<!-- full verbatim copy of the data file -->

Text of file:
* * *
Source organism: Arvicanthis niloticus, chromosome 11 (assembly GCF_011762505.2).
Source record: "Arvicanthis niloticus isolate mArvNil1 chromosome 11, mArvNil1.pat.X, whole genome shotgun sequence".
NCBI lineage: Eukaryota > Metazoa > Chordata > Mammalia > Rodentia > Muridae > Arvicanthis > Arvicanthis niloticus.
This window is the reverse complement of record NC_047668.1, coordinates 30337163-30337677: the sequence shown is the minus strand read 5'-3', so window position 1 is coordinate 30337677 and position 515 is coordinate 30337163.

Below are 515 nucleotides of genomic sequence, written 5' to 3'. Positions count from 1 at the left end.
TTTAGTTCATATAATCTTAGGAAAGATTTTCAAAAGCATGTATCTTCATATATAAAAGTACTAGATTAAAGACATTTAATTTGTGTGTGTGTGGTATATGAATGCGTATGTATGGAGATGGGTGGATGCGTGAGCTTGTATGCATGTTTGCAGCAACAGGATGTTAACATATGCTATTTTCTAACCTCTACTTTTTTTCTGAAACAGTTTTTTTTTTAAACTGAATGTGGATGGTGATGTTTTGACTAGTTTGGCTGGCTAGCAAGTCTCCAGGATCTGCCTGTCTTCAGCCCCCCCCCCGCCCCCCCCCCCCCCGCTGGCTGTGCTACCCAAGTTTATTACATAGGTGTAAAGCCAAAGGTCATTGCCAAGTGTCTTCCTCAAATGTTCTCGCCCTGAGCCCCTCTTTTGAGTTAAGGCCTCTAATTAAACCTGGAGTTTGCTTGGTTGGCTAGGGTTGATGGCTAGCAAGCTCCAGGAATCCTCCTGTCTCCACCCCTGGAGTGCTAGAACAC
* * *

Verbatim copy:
Source organism: Arvicanthis niloticus, chromosome 11 (assembly GCF_011762505.2).
Source record: "Arvicanthis niloticus isolate mArvNil1 chromosome 11, mArvNil1.pat.X, whole genome shotgun sequence".
NCBI lineage: Eukaryota > Metazoa > Chordata > Mammalia > Rodentia > Muridae > Arvicanthis > Arvicanthis niloticus.
This window is the reverse complement of record NC_047668.1, coordinates 30337163-30337677: the sequence shown is the minus strand read 5'-3', so window position 1 is coordinate 30337677 and position 515 is coordinate 30337163.

Below are 515 nucleotides of genomic sequence, written 5' to 3'. Positions count from 1 at the left end.
TTTAGTTCATATAATCTTAGGAAAGATTTTCAAAAGCATGTATCTTCATATATAAAAGTACTAGATTAAAGACATTTAATTTGTGTGTGTGTGGTATATGAATGCGTATGTATGGAGATGGGTGGATGCGTGAGCTTGTATGCATGTTTGCAGCAACAGGATGTTAACATATGCTATTTTCTAACCTCTACTTTTTTTCTGAAACAGTTTTTTTTTTAAACTGAATGTGGATGGTGATGTTTTGACTAGTTTGGCTGGCTAGCAAGTCTCCAGGATCTGCCTGTCTTCAGCCCCCCCCCCGCCCCCCCCCCCCCCGCTGGCTGTGCTACCCAAGTTTATTACATAGGTGTAAAGCCAAAGGTCATTGCCAAGTGTCTTCCTCAAATGTTCTCGCCCTGAGCCCCTCTTTTGAGTTAAGGCCTCTAATTAAACCTGGAGTTTGCTTGGTTGGCTAGGGTTGATGGCTAGCAAGCTCCAGGAATCCTCCTGTCTCCACCCCTGGAGTGCTAGAACAC